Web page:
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Why we stopped believing in origins and essences

The end of Platonism, its criticism and separation from the core, that which we believe to be the foundation of culture in “Europe” or “Western thought,” needed the experience of the bloodiest century in human history and was a truly epic intellectual adventure

mapa copernicanoAs we have seen in previous articles of this series, the story of what we call “Western thought” is not all about Plato and his ontological and idealistic worldview:

The core of Platonism is the theory of ideas. According to this theory, the world as we perceive it is only a representation of another abstract world of unchanging ideas. Everything that is “real” for us is just a degraded form compared to its origin. This importance of the ideal and original nature of things (ontology) has shaped many of the ideologies that still live among us. For Christian ontological thought, the heir of Platonism, things are pure in their origin, for ideas are divine creations, and their “passage” through the world is nothing but a degradation, which only makes sense if history is understood as a road towards restoration, a return to the origin. This source would be God, as conceived by Christians, but the general template morphs into many avatars: the class emancipates itself and in turn emancipates all mankind in Marxism, the motherland that gains back its original essence through the assertion of a state of its own in a culturally “purified” identity, etc.

It was the accident of the rise and imposition of Christianity that established the essentialist worldview as hegemonic. The essentialist idealism of Plato and Aristotle will be Europe’s “single thought” for centuries. There was never a lack of contrary voices and thinkers, who built from Stoic and Epicurean perspectives, but the truth is that Platonism set up a core of ideas and prejudices so strong that it took something more dramatic than the development of science or large political revolutions to question them.

The Platonic nucleus of Western thought

That is why it is so difficult today to understand the failure of Copernicus. His empirical results now seem obvious, and the resistance of his peers to accept them seems fanatic. However, Copernicus was actually asking his contemporaries to abandon a whole intellectual machinery that had been built up for centuries, and which provided the framework for understanding and meaning — all this for the sake of a few results based on the observation of celestial bodies. His proposal meant becoming an intellectual orphan in exchange for very little. Copernicus should not have expected acclaim.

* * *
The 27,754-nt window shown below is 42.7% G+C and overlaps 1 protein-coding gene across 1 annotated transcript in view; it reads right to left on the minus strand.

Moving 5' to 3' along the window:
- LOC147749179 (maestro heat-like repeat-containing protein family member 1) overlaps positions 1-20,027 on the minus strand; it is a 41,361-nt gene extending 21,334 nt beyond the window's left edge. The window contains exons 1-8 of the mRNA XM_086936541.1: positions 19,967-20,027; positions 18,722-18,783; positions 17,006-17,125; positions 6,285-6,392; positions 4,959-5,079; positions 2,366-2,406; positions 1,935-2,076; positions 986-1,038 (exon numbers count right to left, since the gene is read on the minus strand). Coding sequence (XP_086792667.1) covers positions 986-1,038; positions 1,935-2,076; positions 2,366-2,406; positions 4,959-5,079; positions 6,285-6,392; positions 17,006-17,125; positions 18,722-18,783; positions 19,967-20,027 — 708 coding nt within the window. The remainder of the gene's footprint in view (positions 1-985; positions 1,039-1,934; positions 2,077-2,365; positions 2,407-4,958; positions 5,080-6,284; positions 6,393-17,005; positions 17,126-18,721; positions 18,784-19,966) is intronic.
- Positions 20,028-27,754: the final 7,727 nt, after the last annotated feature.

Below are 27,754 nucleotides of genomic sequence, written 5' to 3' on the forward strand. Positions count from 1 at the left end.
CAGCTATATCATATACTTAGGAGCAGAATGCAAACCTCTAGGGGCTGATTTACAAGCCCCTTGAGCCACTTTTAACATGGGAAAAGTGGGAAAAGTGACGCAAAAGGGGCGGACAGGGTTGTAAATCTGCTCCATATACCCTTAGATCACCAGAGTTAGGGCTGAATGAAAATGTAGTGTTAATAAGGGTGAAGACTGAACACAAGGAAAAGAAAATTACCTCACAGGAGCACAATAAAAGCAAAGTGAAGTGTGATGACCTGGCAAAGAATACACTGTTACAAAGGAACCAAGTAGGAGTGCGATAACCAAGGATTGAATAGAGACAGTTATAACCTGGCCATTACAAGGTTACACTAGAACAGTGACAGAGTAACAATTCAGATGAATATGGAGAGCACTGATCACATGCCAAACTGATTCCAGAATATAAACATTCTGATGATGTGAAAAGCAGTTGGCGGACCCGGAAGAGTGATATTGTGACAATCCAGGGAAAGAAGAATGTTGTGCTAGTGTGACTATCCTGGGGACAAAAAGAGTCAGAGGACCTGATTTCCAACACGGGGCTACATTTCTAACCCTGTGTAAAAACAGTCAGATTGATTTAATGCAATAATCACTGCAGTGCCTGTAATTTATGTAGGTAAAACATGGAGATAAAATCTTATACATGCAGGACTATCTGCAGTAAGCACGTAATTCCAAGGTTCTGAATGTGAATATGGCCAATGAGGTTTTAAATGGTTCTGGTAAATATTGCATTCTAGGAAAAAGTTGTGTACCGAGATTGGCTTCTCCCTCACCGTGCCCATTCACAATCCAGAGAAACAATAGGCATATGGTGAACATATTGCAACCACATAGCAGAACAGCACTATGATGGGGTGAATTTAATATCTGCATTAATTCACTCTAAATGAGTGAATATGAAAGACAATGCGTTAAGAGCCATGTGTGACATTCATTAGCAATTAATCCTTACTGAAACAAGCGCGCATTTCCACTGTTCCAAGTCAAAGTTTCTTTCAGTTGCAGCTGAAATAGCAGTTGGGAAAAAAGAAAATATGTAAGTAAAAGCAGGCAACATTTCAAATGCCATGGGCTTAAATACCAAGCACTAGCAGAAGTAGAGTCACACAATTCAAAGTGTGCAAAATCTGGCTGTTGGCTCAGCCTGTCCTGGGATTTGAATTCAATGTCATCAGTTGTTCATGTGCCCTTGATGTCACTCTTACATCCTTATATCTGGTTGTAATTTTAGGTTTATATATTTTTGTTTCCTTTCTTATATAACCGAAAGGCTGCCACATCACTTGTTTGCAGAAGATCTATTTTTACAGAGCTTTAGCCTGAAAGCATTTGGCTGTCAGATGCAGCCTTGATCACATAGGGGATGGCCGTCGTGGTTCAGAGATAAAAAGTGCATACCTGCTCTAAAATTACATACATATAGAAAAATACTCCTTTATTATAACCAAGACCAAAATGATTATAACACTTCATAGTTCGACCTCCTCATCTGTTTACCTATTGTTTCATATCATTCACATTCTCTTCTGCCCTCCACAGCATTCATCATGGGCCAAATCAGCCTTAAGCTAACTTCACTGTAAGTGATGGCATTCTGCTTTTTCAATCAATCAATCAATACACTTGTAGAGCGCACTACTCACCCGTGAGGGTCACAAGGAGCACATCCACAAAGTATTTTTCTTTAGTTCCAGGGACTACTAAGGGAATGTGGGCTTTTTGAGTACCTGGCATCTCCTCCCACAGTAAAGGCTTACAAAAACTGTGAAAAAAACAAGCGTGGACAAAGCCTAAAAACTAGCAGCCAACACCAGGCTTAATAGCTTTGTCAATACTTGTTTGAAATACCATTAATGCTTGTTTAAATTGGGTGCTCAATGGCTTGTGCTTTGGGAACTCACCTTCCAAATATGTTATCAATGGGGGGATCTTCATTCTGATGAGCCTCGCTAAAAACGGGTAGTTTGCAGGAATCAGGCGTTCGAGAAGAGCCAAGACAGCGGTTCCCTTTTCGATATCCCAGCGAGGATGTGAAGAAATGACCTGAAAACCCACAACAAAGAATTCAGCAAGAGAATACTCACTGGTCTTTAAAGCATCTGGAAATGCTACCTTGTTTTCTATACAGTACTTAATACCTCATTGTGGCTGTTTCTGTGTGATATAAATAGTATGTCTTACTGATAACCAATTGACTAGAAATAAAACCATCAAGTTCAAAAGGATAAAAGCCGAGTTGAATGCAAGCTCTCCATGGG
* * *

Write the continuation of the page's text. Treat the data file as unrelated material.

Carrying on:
marxIn the medium term, ontological thought managed to rebuild itself, incorporating what the new empiricism and the new natural sciences were declaring. After all, science was riding a wave of economic and social changes that the power structures did not want to give in to… but it took them some time to digest them. The very idea of dynamics, of an almost permanent state of change that first seen in the Baroque and then in the Enlightenment, will also encompass the very conception of society with the American and French revolutions. With the invention and rise of nationalism in the early 19th century, the Platonic approach incorporates dialectics, the idea of an essential, internal dynamism to the nature of history that will also be considered as its driving force. Based on ideas from Thiers and historians of the French Revolution, first Hegel and then Marx will build the ultimate Platonic fantasy: the idea of ​​the existence of a series of “historical laws” that govern, over and above the people’s will and actions, the course of great social events, and that could lead the way to a new kind of perfect state based on a “scientific” ideology.

enfant sauvageBut ontological thought brought something else: a story of human experience, of what it means to be a human being in Nature and society. The Enlightenment had retained the idea that what defined a human being was their capacity not only for “practical reason,” but also for “moral reason,” and empiricist nineteenth-century science quickly found case studies (remember “L’Enfant sauvage“?) that “proved” that, indeed, humans  have an innate sense of justice, and therefore, of good and evil.

The Enlightenment idea of personal and social development through education and the exercise of reason translates into a “dynamic” conception of human experience in the 19th century. It was conceived as a coming from the immaculate, essential origin of moral reason that came “factory-installed” in us.